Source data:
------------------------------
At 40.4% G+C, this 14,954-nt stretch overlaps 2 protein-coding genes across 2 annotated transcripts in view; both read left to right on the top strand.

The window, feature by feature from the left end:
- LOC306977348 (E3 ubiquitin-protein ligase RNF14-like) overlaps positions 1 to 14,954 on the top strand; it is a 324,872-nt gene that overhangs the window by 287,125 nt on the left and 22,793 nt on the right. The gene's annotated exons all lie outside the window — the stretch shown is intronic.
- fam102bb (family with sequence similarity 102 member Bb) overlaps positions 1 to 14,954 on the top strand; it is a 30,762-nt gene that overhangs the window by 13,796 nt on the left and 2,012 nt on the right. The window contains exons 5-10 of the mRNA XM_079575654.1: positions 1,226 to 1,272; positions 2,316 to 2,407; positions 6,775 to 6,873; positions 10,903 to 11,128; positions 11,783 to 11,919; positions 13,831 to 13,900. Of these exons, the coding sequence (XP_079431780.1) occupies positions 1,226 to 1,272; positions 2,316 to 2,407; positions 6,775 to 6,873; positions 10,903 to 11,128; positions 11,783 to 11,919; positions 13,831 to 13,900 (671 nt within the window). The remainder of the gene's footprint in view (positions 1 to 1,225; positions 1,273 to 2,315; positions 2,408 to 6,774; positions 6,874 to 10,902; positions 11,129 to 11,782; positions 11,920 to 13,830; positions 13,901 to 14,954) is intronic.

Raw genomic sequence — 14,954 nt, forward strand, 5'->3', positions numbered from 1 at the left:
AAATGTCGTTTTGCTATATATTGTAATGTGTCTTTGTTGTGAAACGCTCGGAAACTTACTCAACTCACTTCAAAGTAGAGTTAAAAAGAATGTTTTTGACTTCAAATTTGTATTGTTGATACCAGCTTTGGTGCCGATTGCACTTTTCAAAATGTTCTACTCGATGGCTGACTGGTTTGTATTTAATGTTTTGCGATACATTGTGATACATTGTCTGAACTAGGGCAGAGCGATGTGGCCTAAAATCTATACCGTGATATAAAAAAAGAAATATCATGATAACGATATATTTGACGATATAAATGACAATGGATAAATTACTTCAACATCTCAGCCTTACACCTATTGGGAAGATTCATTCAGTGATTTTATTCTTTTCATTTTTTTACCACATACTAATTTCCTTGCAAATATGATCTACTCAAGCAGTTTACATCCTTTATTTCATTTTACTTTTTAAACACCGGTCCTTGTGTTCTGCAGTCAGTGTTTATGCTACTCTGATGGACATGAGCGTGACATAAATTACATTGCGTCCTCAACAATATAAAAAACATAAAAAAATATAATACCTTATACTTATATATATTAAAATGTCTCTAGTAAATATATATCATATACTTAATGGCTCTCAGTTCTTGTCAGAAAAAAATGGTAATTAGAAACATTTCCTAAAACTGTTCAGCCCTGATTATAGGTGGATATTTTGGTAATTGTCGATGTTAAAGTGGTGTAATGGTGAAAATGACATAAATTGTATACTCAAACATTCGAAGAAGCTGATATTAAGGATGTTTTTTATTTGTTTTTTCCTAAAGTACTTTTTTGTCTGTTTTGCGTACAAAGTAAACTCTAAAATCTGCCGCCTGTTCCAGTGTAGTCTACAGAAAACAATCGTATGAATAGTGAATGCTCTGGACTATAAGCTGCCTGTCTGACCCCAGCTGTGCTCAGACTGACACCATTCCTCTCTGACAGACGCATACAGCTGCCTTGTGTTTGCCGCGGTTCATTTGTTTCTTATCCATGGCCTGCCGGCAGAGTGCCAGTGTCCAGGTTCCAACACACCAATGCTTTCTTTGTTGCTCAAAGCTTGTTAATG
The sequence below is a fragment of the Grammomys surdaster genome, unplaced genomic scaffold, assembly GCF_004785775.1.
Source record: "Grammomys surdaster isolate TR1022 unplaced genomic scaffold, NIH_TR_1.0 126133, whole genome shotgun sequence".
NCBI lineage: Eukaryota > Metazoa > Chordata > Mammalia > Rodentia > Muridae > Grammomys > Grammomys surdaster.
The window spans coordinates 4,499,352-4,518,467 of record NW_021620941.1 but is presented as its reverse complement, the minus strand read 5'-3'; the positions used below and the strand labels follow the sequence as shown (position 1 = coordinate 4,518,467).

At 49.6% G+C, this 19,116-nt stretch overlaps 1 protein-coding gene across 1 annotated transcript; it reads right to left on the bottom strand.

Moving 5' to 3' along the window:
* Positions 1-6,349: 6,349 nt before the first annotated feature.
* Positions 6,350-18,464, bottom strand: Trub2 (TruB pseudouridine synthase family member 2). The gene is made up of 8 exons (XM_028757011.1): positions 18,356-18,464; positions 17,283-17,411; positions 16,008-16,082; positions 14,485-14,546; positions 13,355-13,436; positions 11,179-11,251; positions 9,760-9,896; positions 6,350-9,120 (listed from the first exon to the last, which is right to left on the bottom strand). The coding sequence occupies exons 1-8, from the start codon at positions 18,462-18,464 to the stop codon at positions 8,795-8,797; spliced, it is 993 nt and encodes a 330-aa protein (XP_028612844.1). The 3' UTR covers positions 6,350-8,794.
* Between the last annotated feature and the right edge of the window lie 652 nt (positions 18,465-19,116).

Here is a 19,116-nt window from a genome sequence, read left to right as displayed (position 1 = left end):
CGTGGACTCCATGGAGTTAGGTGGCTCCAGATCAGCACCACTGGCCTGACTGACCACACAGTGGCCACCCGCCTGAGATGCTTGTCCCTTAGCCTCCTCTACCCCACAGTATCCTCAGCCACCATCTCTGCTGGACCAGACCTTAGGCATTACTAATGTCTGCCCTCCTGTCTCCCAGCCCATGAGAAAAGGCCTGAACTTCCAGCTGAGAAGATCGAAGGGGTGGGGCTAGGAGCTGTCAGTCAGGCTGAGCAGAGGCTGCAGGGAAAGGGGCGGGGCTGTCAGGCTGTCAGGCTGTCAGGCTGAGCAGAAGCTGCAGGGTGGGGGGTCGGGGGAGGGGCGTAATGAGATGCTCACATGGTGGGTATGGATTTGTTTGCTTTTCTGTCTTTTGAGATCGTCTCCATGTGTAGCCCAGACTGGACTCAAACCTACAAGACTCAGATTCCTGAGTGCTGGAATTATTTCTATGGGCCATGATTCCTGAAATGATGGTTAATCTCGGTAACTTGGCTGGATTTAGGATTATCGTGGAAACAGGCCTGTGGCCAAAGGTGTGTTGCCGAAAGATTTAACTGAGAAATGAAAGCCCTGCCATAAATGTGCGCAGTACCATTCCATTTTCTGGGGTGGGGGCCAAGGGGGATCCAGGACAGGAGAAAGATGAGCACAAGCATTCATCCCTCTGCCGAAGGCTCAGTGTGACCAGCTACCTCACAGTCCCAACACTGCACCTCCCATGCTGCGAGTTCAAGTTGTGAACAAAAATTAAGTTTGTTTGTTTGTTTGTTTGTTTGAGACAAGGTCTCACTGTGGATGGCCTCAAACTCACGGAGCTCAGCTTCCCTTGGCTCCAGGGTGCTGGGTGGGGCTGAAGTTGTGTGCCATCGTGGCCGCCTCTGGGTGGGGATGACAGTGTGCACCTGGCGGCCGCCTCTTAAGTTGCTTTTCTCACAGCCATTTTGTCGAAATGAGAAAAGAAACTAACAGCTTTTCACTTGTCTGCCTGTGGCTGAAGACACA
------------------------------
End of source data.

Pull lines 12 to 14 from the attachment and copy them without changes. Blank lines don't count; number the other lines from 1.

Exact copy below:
Moving 5' to 3' along the window:
* Positions 1-6,349: 6,349 nt before the first annotated feature.
* Positions 6,350-18,464, bottom strand: Trub2 (TruB pseudouridine synthase family member 2). The gene is made up of 8 exons (XM_028757011.1): positions 18,356-18,464; positions 17,283-17,411; positions 16,008-16,082; positions 14,485-14,546; positions 13,355-13,436; positions 11,179-11,251; positions 9,760-9,896; positions 6,350-9,120 (listed from the first exon to the last, which is right to left on the bottom strand). The coding sequence occupies exons 1-8, from the start codon at positions 18,462-18,464 to the stop codon at positions 8,795-8,797; spliced, it is 993 nt and encodes a 330-aa protein (XP_028612844.1). The 3' UTR covers positions 6,350-8,794.